“ . . . a two-beat miracle, -- an iambic teetering, a holding on and letting go.”
-Paul Salopek, To Walk the World
Walking is literally in our bones. It is a physical act that is considered one of the characteristic traits of our species. It is also a topic, a trope, a theme in a vast worldwide literature. This course will explore the relationship between the two. What ideas about walking permeate these writings, and how might walking itself be conducive to writing, alongside physical well-being, sociability, activism, and contemplation? How has walking figured in the thought and imaginative writing of the past? What does it mean to walk? Focusing on the tropes of labyrinth, pilgrimage, pathway, and trail, we will explore writings that reflect on walking as physical and emotional therapy, as ritual, as spiritual and creative practice, as protest, restraint, and persecution. Our key writers will include walking “classics” such as Jean-Jacques Rousseau, Henry David Thoreau, Nan Shepherd, Federico Castigliano, Michel de Certeau, David Macfarlane, and Rebecca Solnit. We will also read widely in the many shorter forms that walking has inspired (essays, blogs, guidebooks, travel journals, diaries) and writing that tackles the politics of walking in urban spaces, enforced walking, and walking that is triggered by war, famine, and persecution. These readings will be informed by work in the interdisciplinary area of walking studies, and you will be welcome to develop an approach to the literature that draws on one or more of these fields (cultural geography, kinesiology, mobility studies, among others).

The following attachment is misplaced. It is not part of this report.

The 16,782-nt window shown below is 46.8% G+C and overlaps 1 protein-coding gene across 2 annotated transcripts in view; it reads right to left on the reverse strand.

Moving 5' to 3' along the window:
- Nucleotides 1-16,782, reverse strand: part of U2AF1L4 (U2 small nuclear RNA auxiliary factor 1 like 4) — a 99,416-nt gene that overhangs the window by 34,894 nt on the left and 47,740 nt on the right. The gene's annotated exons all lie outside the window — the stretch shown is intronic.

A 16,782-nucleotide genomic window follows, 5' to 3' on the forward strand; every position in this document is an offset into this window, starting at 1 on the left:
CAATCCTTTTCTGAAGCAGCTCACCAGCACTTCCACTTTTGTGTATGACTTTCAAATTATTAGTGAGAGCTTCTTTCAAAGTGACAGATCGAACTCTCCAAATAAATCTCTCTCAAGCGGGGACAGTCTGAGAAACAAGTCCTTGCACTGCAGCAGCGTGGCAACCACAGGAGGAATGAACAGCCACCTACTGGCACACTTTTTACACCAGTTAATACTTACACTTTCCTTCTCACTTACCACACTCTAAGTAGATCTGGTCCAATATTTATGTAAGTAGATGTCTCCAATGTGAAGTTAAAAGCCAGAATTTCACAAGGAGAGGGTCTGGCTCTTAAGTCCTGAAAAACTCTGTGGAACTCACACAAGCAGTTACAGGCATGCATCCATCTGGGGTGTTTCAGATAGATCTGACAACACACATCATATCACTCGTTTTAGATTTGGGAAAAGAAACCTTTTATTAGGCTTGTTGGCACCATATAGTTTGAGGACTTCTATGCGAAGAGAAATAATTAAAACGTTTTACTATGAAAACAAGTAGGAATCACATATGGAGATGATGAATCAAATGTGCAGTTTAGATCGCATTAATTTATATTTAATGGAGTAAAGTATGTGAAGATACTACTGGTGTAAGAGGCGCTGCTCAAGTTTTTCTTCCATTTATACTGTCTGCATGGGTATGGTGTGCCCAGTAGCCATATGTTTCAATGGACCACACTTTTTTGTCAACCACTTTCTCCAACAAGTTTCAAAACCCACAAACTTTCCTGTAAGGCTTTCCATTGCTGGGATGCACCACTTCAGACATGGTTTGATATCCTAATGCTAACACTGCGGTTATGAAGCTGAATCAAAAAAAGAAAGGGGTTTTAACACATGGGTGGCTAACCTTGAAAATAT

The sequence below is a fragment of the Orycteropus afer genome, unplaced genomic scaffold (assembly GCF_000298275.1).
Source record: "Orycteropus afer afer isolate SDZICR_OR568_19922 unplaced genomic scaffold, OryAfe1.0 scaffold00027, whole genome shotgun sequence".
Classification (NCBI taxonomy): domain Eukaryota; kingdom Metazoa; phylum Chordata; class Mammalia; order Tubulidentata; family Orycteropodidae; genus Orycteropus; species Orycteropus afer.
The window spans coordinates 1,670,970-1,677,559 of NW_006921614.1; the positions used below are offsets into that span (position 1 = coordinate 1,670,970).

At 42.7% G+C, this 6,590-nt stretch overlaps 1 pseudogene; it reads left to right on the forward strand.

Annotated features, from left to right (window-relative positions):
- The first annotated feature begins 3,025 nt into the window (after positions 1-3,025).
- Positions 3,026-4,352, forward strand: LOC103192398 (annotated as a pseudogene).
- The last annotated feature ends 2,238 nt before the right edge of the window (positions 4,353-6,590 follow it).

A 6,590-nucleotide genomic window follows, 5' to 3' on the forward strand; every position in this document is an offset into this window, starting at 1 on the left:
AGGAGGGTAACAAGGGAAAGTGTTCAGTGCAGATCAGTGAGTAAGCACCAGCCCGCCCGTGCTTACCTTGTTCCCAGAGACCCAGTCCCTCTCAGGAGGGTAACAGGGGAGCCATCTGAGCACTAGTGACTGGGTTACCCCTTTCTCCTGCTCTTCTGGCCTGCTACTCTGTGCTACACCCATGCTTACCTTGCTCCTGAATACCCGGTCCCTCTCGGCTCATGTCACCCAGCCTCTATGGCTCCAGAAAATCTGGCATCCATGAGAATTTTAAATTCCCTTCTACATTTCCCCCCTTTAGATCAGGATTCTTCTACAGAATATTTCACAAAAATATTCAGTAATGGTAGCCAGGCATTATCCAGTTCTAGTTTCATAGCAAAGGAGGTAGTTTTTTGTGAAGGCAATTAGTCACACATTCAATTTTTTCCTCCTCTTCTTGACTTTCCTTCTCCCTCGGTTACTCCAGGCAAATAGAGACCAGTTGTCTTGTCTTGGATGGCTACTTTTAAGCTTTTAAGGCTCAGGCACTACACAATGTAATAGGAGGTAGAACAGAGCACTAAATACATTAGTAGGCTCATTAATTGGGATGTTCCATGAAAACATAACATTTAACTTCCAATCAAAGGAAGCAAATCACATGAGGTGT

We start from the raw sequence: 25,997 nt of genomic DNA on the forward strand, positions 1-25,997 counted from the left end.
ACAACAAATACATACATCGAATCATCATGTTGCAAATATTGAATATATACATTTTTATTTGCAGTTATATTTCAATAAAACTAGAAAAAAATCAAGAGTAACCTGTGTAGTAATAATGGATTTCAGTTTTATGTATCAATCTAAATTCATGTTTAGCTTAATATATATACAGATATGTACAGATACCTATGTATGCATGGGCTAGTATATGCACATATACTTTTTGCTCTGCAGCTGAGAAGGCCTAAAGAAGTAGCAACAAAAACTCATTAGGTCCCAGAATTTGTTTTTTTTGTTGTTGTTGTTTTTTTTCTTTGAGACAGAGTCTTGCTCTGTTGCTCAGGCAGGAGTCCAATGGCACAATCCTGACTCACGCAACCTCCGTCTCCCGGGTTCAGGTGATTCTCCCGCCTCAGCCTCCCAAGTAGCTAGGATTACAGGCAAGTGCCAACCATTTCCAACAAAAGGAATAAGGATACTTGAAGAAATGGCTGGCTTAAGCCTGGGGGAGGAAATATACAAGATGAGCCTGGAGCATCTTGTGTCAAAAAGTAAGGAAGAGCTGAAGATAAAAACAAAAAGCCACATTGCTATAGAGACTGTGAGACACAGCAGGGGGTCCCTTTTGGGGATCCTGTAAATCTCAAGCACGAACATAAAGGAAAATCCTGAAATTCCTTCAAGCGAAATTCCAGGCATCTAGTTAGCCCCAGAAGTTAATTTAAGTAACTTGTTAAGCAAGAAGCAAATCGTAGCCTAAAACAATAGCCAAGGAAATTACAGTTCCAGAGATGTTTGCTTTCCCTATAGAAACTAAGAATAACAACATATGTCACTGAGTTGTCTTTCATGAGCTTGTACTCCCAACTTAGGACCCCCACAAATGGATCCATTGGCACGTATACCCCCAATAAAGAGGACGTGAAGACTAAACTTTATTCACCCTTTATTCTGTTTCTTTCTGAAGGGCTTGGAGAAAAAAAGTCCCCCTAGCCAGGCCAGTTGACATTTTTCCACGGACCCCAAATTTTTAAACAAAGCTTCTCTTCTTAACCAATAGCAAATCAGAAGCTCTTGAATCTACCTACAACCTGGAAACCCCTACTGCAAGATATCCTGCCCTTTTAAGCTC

Evaluation will be based on short weekly reflections (25%), a seminar presentation (25%), and a final essay or creative project (50%).